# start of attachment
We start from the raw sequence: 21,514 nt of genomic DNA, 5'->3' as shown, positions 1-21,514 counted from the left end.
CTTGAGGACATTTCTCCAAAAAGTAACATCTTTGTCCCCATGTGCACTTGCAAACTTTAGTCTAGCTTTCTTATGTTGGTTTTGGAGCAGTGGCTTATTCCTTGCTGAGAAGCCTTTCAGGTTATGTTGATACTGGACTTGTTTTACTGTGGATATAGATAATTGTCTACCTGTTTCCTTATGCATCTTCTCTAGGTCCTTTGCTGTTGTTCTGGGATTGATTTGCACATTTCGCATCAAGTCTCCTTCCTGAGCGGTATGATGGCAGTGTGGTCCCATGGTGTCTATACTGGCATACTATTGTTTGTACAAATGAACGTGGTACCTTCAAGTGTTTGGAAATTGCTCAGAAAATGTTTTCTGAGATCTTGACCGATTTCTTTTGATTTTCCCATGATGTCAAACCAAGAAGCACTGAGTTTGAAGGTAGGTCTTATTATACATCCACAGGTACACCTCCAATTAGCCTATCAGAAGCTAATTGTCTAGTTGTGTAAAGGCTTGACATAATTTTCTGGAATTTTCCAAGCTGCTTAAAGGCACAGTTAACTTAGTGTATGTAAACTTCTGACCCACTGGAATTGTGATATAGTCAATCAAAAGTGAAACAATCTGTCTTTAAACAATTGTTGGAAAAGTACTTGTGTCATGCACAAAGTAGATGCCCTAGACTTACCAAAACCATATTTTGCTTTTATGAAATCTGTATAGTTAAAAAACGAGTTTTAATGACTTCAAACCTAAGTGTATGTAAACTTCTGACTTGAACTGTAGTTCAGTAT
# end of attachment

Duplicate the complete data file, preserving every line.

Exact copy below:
We start from the raw sequence: 21,514 nt of genomic DNA, 5'->3' as shown, positions 1-21,514 counted from the left end.
CTTGAGGACATTTCTCCAAAAAGTAACATCTTTGTCCCCATGTGCACTTGCAAACTTTAGTCTAGCTTTCTTATGTTGGTTTTGGAGCAGTGGCTTATTCCTTGCTGAGAAGCCTTTCAGGTTATGTTGATACTGGACTTGTTTTACTGTGGATATAGATAATTGTCTACCTGTTTCCTTATGCATCTTCTCTAGGTCCTTTGCTGTTGTTCTGGGATTGATTTGCACATTTCGCATCAAGTCTCCTTCCTGAGCGGTATGATGGCAGTGTGGTCCCATGGTGTCTATACTGGCATACTATTGTTTGTACAAATGAACGTGGTACCTTCAAGTGTTTGGAAATTGCTCAGAAAATGTTTTCTGAGATCTTGACCGATTTCTTTTGATTTTCCCATGATGTCAAACCAAGAAGCACTGAGTTTGAAGGTAGGTCTTATTATACATCCACAGGTACACCTCCAATTAGCCTATCAGAAGCTAATTGTCTAGTTGTGTAAAGGCTTGACATAATTTTCTGGAATTTTCCAAGCTGCTTAAAGGCACAGTTAACTTAGTGTATGTAAACTTCTGACCCACTGGAATTGTGATATAGTCAATCAAAAGTGAAACAATCTGTCTTTAAACAATTGTTGGAAAAGTACTTGTGTCATGCACAAAGTAGATGCCCTAGACTTACCAAAACCATATTTTGCTTTTATGAAATCTGTATAGTTAAAAAACGAGTTTTAATGACTTCAAACCTAAGTGTATGTAAACTTCTGACTTGAACTGTAGTTCAGTAT